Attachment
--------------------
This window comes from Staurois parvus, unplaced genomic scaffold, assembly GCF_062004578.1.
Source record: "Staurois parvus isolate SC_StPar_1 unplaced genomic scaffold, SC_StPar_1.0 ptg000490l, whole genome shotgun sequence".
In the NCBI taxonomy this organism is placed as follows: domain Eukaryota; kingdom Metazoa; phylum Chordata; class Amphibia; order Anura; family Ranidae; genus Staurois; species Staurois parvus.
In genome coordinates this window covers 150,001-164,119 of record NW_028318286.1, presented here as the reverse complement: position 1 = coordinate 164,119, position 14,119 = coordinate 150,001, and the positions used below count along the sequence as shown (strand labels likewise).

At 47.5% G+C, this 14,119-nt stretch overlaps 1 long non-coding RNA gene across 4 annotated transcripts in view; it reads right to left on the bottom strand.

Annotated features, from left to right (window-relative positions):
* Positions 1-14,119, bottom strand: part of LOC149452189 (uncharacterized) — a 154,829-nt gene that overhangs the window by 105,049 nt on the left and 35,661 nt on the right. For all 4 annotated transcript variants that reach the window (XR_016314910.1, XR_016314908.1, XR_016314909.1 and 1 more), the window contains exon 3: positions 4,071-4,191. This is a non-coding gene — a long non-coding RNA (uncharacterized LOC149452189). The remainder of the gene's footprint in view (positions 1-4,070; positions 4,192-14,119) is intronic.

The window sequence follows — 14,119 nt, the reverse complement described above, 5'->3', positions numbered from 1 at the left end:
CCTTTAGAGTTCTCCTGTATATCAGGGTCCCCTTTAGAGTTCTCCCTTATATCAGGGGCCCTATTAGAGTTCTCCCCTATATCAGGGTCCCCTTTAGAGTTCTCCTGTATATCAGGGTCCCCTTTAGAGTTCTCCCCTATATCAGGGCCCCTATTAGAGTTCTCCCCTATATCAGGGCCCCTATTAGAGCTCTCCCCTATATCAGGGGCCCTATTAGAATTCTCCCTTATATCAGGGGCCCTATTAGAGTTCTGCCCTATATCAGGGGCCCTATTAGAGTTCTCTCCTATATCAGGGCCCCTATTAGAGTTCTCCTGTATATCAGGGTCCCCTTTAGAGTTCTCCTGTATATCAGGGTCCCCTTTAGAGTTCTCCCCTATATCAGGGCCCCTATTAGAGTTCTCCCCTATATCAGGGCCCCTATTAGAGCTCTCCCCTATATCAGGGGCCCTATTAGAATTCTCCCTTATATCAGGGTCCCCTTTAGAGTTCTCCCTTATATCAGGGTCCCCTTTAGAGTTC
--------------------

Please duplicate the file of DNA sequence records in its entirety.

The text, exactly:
This window comes from Staurois parvus, unplaced genomic scaffold, assembly GCF_062004578.1.
Source record: "Staurois parvus isolate SC_StPar_1 unplaced genomic scaffold, SC_StPar_1.0 ptg000490l, whole genome shotgun sequence".
In the NCBI taxonomy this organism is placed as follows: domain Eukaryota; kingdom Metazoa; phylum Chordata; class Amphibia; order Anura; family Ranidae; genus Staurois; species Staurois parvus.
In genome coordinates this window covers 150,001-164,119 of record NW_028318286.1, presented here as the reverse complement: position 1 = coordinate 164,119, position 14,119 = coordinate 150,001, and the positions used below count along the sequence as shown (strand labels likewise).

At 47.5% G+C, this 14,119-nt stretch overlaps 1 long non-coding RNA gene across 4 annotated transcripts in view; it reads right to left on the bottom strand.

Annotated features, from left to right (window-relative positions):
* Positions 1-14,119, bottom strand: part of LOC149452189 (uncharacterized) — a 154,829-nt gene that overhangs the window by 105,049 nt on the left and 35,661 nt on the right. For all 4 annotated transcript variants that reach the window (XR_016314910.1, XR_016314908.1, XR_016314909.1 and 1 more), the window contains exon 3: positions 4,071-4,191. This is a non-coding gene — a long non-coding RNA (uncharacterized LOC149452189). The remainder of the gene's footprint in view (positions 1-4,070; positions 4,192-14,119) is intronic.

The window sequence follows — 14,119 nt, the reverse complement described above, 5'->3', positions numbered from 1 at the left end:
CCTTTAGAGTTCTCCTGTATATCAGGGTCCCCTTTAGAGTTCTCCCTTATATCAGGGGCCCTATTAGAGTTCTCCCCTATATCAGGGTCCCCTTTAGAGTTCTCCTGTATATCAGGGTCCCCTTTAGAGTTCTCCCCTATATCAGGGCCCCTATTAGAGTTCTCCCCTATATCAGGGCCCCTATTAGAGCTCTCCCCTATATCAGGGGCCCTATTAGAATTCTCCCTTATATCAGGGGCCCTATTAGAGTTCTGCCCTATATCAGGGGCCCTATTAGAGTTCTCTCCTATATCAGGGCCCCTATTAGAGTTCTCCTGTATATCAGGGTCCCCTTTAGAGTTCTCCTGTATATCAGGGTCCCCTTTAGAGTTCTCCCCTATATCAGGGCCCCTATTAGAGTTCTCCCCTATATCAGGGCCCCTATTAGAGCTCTCCCCTATATCAGGGGCCCTATTAGAATTCTCCCTTATATCAGGGTCCCCTTTAGAGTTCTCCCTTATATCAGGGTCCCCTTTAGAGTTC